Peculiarities in the regime of dispensing medicinal products in Bulgaria and the other member states of the European Union


Peculiarities in the regime of dispensing medicinal products in Bulgaria and the other member states of the European Union
Oral presentation


assoc. prof. Dr. Lyubina Todorova, MD1, MPharm. Gergana Lazarova2
1Bulgarian Drug Agency, University "Prof. Dr. Asen Zlatarov", Burgas, Bulgaria 2Bulgarian Drug Agency


The general classification for supply of the medicinal products differs in the countries of the European Union. This is due to the fact that these are national decisions, which are based on both Community and national regulatory requirements, as well as the different interpretations of some Community recommendations by Member states. In Bulgaria, the method of dispensing medicinal products is regulated by the MEDICINAL PRODUCTS IN HUMAN MEDICINE ACT (Chapter Seven) (Anon., 2007) and Ordinance No. 3 of the Ministry of Health of 03.04.2008 on the criteria for the classification of medicinal products and the documentation requirements for making a change in classification. Directive 2001/83/EU, Notice to Applicants and Resolution ResAP (2007)1 (EDQM, 2007) of the European Directorate for the Quality of Medicines (EDQM) were used as the basis for the preparation of these regulatory documents. When evaluating medicinal products before issuing a marketing authorization or in the event of a requested change in the medication dispensing regime, BDA experts also refer to their instructions, although they are not mandatory (legally binding). The criteria are well defined in the aforementioned regulatory documents. Over-the-counter (OTC) medicines are medicines that can be sold without a prescription directly to the patient/consumer. Over-the-counter medicines are often the first choice for patients/users as they help to manage the symptoms of a wide range of common ailments, such as headache, common cold, cough, musculoskeletal pain, allergies, tobacco addiction, heartburn, emergency contraception, etc. Many, at first glance, harmless drugs are freely dispensed in the pharmacy network. The risks of such behavior, both on the part of pharmacists and on the part of patients, are often not known to drug users. Examples of such risks are antibiotics, which are widely used in any febrile condition, especially in childhood, and their use is gradually increasing, leading to the development of resistance by the most common pathogens. The use of expectorant products (eg, acetylcysteine, ambroxol) in the pediatric population without prior examination and evaluation by a specialist in pediatric diseases could lead to the inability of the child to expectorate the accumulated secretions, due to the immaturity of the child's organism. Prolonged use of proton pump inhibitors (PPI) leads to consequences, such as dyspeptic disorders, changes in the body's electrolyte balance, etc. There is a huge amount of literature on the risks of improper use of non-steroidal anti-inflammatory drugs (NSAIDs). They start with the most frequently commented reactions from the gastrointestinal tract, go through the danger of difficult-to-control bleeding (due to the peculiarities of the mechanism of action of this group of active substances) and arrive at risks for the cardiovascular system, which are considered with increased attention and interest on the part of drug safety experts not only in the EU countries, but also around the world. The reason for this overview is that Bulgaria is known as one of the countries with a fairly liberal regime for dispensing medicinal products.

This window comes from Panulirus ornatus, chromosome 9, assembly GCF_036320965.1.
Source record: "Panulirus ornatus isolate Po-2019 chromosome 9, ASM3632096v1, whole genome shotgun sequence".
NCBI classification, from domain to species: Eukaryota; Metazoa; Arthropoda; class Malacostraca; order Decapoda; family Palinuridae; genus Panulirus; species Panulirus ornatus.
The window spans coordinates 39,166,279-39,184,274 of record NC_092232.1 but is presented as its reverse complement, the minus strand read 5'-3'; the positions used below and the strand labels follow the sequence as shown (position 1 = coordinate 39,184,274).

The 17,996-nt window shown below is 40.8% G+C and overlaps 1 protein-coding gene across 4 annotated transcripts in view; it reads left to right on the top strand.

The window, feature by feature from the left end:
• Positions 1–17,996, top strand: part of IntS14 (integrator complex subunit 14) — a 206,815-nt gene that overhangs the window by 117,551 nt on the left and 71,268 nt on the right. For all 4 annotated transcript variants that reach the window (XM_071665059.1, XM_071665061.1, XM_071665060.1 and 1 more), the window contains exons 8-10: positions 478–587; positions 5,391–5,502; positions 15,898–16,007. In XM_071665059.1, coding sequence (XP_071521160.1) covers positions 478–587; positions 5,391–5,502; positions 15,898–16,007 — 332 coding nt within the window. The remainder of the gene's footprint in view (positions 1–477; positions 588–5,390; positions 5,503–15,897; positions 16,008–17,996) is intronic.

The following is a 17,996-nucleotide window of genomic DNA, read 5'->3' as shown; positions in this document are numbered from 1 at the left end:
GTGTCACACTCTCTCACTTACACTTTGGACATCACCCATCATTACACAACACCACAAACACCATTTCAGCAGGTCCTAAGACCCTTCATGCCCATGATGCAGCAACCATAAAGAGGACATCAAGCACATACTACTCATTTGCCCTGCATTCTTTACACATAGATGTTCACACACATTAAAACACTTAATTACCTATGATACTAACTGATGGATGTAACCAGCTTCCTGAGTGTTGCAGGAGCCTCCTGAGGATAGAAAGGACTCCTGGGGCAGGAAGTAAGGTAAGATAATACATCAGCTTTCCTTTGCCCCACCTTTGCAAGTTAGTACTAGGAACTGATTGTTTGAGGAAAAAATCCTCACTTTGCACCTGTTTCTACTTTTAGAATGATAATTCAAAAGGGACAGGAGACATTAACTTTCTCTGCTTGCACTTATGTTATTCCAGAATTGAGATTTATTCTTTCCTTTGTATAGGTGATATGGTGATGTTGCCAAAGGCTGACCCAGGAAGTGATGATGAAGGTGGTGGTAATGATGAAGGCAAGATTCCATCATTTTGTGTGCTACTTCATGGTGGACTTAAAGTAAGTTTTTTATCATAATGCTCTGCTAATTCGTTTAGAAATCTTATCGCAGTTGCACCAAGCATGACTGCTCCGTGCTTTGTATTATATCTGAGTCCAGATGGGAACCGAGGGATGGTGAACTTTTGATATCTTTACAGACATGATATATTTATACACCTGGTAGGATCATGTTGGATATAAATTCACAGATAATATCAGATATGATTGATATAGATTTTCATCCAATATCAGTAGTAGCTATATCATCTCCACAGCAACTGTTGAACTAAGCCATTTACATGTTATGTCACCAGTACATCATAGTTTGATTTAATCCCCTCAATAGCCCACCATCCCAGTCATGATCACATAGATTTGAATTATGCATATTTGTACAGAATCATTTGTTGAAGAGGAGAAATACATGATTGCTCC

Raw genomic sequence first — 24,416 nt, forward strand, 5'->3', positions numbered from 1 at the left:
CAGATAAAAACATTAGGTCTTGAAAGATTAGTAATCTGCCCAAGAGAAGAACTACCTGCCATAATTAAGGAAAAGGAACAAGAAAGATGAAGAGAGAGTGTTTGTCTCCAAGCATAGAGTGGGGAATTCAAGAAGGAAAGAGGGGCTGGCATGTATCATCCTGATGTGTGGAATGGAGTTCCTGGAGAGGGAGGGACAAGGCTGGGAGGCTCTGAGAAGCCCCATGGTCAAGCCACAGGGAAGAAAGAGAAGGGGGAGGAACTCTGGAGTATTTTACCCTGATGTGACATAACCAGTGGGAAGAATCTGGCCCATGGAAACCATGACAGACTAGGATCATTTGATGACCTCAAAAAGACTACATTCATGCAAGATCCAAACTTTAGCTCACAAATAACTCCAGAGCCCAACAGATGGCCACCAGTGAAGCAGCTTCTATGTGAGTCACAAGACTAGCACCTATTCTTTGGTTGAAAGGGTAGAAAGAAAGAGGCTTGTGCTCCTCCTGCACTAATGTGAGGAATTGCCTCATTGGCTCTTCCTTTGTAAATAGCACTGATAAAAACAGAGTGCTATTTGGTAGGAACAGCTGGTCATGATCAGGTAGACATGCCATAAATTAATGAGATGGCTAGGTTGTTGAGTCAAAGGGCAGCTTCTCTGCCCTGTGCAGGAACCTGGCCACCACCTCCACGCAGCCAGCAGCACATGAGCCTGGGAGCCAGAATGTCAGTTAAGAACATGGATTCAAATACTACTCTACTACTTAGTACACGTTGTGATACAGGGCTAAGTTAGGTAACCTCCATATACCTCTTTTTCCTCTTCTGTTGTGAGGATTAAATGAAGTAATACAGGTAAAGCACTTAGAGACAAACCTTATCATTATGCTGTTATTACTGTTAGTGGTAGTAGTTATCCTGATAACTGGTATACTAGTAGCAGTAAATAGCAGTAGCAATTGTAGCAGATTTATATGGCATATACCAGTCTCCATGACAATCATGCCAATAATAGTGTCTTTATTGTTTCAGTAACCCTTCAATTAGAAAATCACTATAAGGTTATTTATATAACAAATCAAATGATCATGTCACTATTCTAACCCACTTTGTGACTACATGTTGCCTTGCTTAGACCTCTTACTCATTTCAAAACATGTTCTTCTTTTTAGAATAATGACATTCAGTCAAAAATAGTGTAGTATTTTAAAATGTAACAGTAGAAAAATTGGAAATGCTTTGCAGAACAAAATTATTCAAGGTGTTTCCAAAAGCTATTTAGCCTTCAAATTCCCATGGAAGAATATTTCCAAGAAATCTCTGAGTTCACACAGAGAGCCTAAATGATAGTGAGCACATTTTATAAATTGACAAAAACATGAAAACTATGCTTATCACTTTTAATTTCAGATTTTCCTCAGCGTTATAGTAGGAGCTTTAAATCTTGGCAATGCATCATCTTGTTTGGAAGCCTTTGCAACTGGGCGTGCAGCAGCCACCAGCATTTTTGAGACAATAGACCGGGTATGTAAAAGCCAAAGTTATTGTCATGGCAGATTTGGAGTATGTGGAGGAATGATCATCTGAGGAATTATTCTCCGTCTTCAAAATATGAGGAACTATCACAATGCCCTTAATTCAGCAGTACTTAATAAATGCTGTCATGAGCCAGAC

Keywords: classification as regard of their supply dispensing mode, non-prescription, regulatory framework